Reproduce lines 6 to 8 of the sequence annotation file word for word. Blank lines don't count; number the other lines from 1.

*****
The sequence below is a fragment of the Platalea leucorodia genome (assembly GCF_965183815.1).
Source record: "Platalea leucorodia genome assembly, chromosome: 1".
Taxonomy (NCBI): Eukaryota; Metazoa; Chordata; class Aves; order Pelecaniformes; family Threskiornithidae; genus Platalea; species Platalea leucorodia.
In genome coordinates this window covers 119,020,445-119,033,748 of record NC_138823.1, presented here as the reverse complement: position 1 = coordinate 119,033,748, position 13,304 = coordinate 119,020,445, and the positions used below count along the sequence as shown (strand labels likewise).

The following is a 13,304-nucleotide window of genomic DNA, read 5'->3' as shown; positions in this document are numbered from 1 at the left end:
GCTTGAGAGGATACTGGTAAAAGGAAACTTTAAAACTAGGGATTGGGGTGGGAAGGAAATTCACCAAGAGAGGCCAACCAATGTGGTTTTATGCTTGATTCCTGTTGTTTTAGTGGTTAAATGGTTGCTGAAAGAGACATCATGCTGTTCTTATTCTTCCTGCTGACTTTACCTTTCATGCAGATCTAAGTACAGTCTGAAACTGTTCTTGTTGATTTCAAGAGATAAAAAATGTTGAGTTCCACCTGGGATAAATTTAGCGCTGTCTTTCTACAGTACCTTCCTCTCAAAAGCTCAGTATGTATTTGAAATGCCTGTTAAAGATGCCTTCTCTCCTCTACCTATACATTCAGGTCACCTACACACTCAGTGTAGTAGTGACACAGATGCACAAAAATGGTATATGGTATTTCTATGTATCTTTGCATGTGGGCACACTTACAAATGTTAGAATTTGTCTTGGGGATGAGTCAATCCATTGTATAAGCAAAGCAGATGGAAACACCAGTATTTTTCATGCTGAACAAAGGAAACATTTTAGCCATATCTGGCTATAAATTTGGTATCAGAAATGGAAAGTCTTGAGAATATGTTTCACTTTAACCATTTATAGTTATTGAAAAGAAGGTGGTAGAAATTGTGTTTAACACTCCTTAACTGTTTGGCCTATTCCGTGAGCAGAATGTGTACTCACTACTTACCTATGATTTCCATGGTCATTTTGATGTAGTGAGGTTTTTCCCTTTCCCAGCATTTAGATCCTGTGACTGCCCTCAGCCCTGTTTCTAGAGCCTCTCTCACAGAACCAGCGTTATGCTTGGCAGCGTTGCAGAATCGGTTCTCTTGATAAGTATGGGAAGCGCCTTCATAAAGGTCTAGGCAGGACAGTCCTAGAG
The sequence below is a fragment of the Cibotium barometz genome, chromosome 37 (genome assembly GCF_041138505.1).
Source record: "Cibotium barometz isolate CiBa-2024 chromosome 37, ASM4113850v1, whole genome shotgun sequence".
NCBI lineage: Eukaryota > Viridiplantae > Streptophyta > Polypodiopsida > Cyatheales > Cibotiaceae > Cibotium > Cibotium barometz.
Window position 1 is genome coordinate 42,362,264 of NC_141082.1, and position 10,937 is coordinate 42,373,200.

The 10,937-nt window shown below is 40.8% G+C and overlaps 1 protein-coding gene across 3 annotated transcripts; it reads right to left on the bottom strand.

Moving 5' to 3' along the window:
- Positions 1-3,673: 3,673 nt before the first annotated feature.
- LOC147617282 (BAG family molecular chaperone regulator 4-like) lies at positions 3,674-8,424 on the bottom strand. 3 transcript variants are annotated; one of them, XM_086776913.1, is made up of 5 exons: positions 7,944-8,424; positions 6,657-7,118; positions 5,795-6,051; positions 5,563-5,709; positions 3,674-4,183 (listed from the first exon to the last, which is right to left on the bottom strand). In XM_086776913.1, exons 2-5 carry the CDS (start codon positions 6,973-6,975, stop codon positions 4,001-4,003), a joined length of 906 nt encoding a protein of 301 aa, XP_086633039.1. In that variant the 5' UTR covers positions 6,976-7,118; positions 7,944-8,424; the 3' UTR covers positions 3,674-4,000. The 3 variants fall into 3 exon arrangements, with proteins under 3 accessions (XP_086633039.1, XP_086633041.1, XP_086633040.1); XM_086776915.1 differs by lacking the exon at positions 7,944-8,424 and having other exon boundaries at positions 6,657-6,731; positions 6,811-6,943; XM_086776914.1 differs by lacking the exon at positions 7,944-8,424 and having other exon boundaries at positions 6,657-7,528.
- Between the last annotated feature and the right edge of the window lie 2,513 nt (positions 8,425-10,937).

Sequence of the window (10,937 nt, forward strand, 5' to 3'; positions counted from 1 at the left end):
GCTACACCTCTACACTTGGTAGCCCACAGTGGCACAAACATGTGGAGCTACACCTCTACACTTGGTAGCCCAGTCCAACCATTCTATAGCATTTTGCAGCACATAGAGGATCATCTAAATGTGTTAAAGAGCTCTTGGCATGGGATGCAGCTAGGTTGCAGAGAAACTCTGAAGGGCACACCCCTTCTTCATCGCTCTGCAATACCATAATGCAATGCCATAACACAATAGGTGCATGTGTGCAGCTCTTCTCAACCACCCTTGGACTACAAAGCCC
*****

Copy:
GCTTGAGAGGATACTGGTAAAAGGAAACTTTAAAACTAGGGATTGGGGTGGGAAGGAAATTCACCAAGAGAGGCCAACCAATGTGGTTTTATGCTTGATTCCTGTTGTTTTAGTGGTTAAATGGTTGCTGAAAGAGACATCATGCTGTTCTTATTCTTCCTGCTGACTTTACCTTTCATGCAGATCTAAGTACAGTCTGAAACTGTTCTTGTTGATTTCAAGAGATAAAAAATGTTGAGTTCCACCTGGGATAAATTTAGCGCTGTCTTTCTACAGTACCTTCCTCTCAAAAGCTCAGTATGTATTTGAAATGCCTGTTAAAGATGCCTTCTCTCCTCTACCTATACATTCAGGTCACCTACACACTCAGTGTAGTAGTGACACAGATGCACAAAAATGGTATATGGTATTTCTATGTATCTTTGCATGTGGGCACACTTACAAATGTTAGAATTTGTCTTGGGGATGAGTCAATCCATTGTATAAGCAAAGCAGATGGAAACACCAGTATTTTTCATGCTGAACAAAGGAAACATTTTAGCCATATCTGGCTATAAATTTGGTATCAGAAATGGAAAGTCTTGAGAATATGTTTCACTTTAACCATTTATAGTTATTGAAAAGAAGGTGGTAGAAATTGTGTTTAACACTCCTTAACTGTTTGGCCTATTCCGTGAGCAGAATGTGTACTCACTACTTACCTATGATTTCCATGGTCATTTTGATGTAGTGAGGTTTTTCCCTTTCCCAGCATTTAGATCCTGTGACTGCCCTCAGCCCTGTTTCTAGAGCCTCTCTCACAGAACCAGCGTTATGCTTGGCAGCGTTGCAGAATCGGTTCTCTTGATAAGTATGGGAAGCGCCTTCATAAAGGTCTAGGCAGGACAGTCCTAGAG
The sequence below is a fragment of the Cibotium barometz genome, chromosome 37 (genome assembly GCF_041138505.1).
Source record: "Cibotium barometz isolate CiBa-2024 chromosome 37, ASM4113850v1, whole genome shotgun sequence".